Nucleic Acids Structure
Nucleic acids structure is classified into four categories. They are explained below –
1. Primary Structure
The main structure of the nucleic acids contains the linear sequence of the nucleotides. These nucleotides are connected to one another by the phosphodiester linkage system. The three most important constituents of nucleotides are phosphate groups, the nitrogenous base, and 5-carbon sugar.
The nitrogenous base contains purines; adenine, guanine and pyrimidines; thymine, cytosine, uracil. The 5-carbon sugar contains deoxyribose (DNA) and ribose sugar (RNA).
The purine bases create the glycosidic link between their 9’ nitrogen and the 9’ – sugar molecule (OH group). Pyrimidine bases, on the other hand, create the glycosidic bond between the 1’ nitrogen and the 9’ – deoxyribose (OH group).
The purine as well as the pyrimidine bases the phosphate group creates a link with the sugar molecule. The nucleotides create the phosphodiester bond between the 5’ and 3’ carbon atoms, which forms the nucleic acids.
An example of complementary sequence AGCT is TCGA.
2. Secondary Structure
The interaction between the bases forms the secondary structure of nucleic acids. It signifies the portions of the strands, which are linked to one another. The two strands of DNA (double helix of the DNA) are related to one another according to the hydrogen bonds. The nucleotides on one strand are linked to their counterparts on another strand. When it comes to the pairing of the two-polynucleotide strands, the secondary structure is the key to forming a double helix.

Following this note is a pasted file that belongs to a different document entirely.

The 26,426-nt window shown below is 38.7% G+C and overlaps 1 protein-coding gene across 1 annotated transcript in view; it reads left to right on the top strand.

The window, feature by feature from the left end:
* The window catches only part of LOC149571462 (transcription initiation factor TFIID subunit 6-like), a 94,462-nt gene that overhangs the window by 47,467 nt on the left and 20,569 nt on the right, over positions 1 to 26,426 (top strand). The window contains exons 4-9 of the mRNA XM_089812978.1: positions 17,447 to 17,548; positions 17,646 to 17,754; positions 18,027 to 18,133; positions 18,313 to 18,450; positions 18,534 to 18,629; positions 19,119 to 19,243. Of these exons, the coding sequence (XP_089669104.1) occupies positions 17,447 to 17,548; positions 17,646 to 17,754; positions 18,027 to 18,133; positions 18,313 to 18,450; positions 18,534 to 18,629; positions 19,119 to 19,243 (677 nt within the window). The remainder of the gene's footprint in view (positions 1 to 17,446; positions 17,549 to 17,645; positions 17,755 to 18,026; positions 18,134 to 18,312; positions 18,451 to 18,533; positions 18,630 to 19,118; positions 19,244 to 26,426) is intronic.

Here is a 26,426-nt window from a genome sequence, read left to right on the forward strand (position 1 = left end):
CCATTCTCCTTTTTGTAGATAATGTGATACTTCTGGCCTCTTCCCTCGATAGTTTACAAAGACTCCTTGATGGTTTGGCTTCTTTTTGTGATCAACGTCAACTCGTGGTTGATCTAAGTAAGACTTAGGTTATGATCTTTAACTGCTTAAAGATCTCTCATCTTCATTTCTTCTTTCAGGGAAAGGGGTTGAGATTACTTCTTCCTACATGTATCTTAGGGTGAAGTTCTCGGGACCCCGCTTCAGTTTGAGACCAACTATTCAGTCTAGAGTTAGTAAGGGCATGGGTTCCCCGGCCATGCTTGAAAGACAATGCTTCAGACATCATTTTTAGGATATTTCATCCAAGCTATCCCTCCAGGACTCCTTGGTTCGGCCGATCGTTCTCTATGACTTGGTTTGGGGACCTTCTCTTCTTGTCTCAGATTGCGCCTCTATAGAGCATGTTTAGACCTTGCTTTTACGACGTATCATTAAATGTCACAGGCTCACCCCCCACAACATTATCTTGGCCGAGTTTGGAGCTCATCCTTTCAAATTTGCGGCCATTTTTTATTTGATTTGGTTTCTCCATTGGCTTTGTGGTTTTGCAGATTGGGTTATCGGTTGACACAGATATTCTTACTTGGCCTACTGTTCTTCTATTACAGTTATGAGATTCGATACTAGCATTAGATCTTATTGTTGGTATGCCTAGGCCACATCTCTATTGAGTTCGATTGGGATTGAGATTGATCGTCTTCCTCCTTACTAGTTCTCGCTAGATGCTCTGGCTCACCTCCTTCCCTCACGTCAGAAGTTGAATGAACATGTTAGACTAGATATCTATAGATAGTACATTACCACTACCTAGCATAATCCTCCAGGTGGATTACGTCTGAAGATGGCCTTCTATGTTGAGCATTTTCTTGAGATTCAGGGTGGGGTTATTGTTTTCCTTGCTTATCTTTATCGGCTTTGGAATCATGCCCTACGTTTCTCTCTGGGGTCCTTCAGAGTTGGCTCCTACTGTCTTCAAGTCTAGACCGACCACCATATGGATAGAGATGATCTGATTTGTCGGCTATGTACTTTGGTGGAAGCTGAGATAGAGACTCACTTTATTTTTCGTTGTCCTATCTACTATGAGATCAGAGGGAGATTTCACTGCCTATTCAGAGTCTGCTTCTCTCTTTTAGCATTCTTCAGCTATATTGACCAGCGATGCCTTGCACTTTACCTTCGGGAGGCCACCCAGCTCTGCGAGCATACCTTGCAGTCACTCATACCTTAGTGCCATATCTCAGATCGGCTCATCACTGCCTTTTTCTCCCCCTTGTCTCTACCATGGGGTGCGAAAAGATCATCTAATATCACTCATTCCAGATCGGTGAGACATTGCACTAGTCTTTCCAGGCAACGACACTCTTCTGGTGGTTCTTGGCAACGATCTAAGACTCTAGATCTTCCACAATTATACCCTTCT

3. Tertiary Structure
The tertiary structure form is the base, the three-dimensional shape that forms the entire chain. The four key forms of tertiary structure are as follows:
- The extent of the helix turn
- The number of pairs per turn depending on base
- Right/left handedness
- The variance in size between the major and minor channel
4. Quaternary Structure
The quaternary structure is the advanced level formation and organization of the nucleic acids. This particular structure defines the interactions of the nucleic acids with different molecules. The most common organization is the form of chromatin.